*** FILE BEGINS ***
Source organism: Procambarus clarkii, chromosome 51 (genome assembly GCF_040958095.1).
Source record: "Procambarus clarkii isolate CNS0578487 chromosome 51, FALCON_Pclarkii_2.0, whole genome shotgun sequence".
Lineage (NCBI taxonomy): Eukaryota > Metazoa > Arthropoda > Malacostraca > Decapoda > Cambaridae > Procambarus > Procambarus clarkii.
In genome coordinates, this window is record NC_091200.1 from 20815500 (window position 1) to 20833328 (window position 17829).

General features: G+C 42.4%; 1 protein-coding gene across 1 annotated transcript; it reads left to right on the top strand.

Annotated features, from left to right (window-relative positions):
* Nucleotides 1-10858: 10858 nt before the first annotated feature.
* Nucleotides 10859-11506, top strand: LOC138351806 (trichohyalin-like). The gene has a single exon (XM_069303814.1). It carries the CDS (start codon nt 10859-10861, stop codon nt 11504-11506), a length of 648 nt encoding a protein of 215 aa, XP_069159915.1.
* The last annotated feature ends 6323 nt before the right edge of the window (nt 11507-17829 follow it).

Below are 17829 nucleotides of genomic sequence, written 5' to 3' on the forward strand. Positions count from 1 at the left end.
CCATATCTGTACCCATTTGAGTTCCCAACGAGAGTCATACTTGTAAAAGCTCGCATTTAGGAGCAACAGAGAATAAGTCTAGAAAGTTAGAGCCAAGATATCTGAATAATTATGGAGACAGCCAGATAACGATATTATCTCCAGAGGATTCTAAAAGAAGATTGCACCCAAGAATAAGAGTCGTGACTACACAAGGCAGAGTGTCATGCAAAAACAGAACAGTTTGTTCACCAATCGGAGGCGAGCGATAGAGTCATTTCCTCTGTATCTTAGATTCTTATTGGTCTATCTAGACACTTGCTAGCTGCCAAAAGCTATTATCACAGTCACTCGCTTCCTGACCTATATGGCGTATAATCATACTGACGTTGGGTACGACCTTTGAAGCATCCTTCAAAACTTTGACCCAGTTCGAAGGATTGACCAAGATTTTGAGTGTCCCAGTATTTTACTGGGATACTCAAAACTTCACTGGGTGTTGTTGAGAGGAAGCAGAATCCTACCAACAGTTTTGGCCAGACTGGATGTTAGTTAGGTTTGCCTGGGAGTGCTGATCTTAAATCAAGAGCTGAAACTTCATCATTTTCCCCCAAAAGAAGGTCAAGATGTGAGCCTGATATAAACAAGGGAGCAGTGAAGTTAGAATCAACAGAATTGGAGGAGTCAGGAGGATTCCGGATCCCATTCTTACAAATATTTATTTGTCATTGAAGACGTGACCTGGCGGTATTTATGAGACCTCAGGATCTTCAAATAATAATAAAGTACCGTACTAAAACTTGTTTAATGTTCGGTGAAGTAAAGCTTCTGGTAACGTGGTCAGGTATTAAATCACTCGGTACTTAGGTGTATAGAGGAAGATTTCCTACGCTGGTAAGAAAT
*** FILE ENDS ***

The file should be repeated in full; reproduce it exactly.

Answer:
Source organism: Procambarus clarkii, chromosome 51 (genome assembly GCF_040958095.1).
Source record: "Procambarus clarkii isolate CNS0578487 chromosome 51, FALCON_Pclarkii_2.0, whole genome shotgun sequence".
Lineage (NCBI taxonomy): Eukaryota > Metazoa > Arthropoda > Malacostraca > Decapoda > Cambaridae > Procambarus > Procambarus clarkii.
In genome coordinates, this window is record NC_091200.1 from 20815500 (window position 1) to 20833328 (window position 17829).

General features: G+C 42.4%; 1 protein-coding gene across 1 annotated transcript; it reads left to right on the top strand.

Annotated features, from left to right (window-relative positions):
* Nucleotides 1-10858: 10858 nt before the first annotated feature.
* Nucleotides 10859-11506, top strand: LOC138351806 (trichohyalin-like). The gene has a single exon (XM_069303814.1). It carries the CDS (start codon nt 10859-10861, stop codon nt 11504-11506), a length of 648 nt encoding a protein of 215 aa, XP_069159915.1.
* The last annotated feature ends 6323 nt before the right edge of the window (nt 11507-17829 follow it).

Below are 17829 nucleotides of genomic sequence, written 5' to 3' on the forward strand. Positions count from 1 at the left end.
CCATATCTGTACCCATTTGAGTTCCCAACGAGAGTCATACTTGTAAAAGCTCGCATTTAGGAGCAACAGAGAATAAGTCTAGAAAGTTAGAGCCAAGATATCTGAATAATTATGGAGACAGCCAGATAACGATATTATCTCCAGAGGATTCTAAAAGAAGATTGCACCCAAGAATAAGAGTCGTGACTACACAAGGCAGAGTGTCATGCAAAAACAGAACAGTTTGTTCACCAATCGGAGGCGAGCGATAGAGTCATTTCCTCTGTATCTTAGATTCTTATTGGTCTATCTAGACACTTGCTAGCTGCCAAAAGCTATTATCACAGTCACTCGCTTCCTGACCTATATGGCGTATAATCATACTGACGTTGGGTACGACCTTTGAAGCATCCTTCAAAACTTTGACCCAGTTCGAAGGATTGACCAAGATTTTGAGTGTCCCAGTATTTTACTGGGATACTCAAAACTTCACTGGGTGTTGTTGAGAGGAAGCAGAATCCTACCAACAGTTTTGGCCAGACTGGATGTTAGTTAGGTTTGCCTGGGAGTGCTGATCTTAAATCAAGAGCTGAAACTTCATCATTTTCCCCCAAAAGAAGGTCAAGATGTGAGCCTGATATAAACAAGGGAGCAGTGAAGTTAGAATCAACAGAATTGGAGGAGTCAGGAGGATTCCGGATCCCATTCTTACAAATATTTATTTGTCATTGAAGACGTGACCTGGCGGTATTTATGAGACCTCAGGATCTTCAAATAATAATAAAGTACCGTACTAAAACTTGTTTAATGTTCGGTGAAGTAAAGCTTCTGGTAACGTGGTCAGGTATTAAATCACTCGGTACTTAGGTGTATAGAGGAAGATTTCCTACGCTGGTAAGAAAT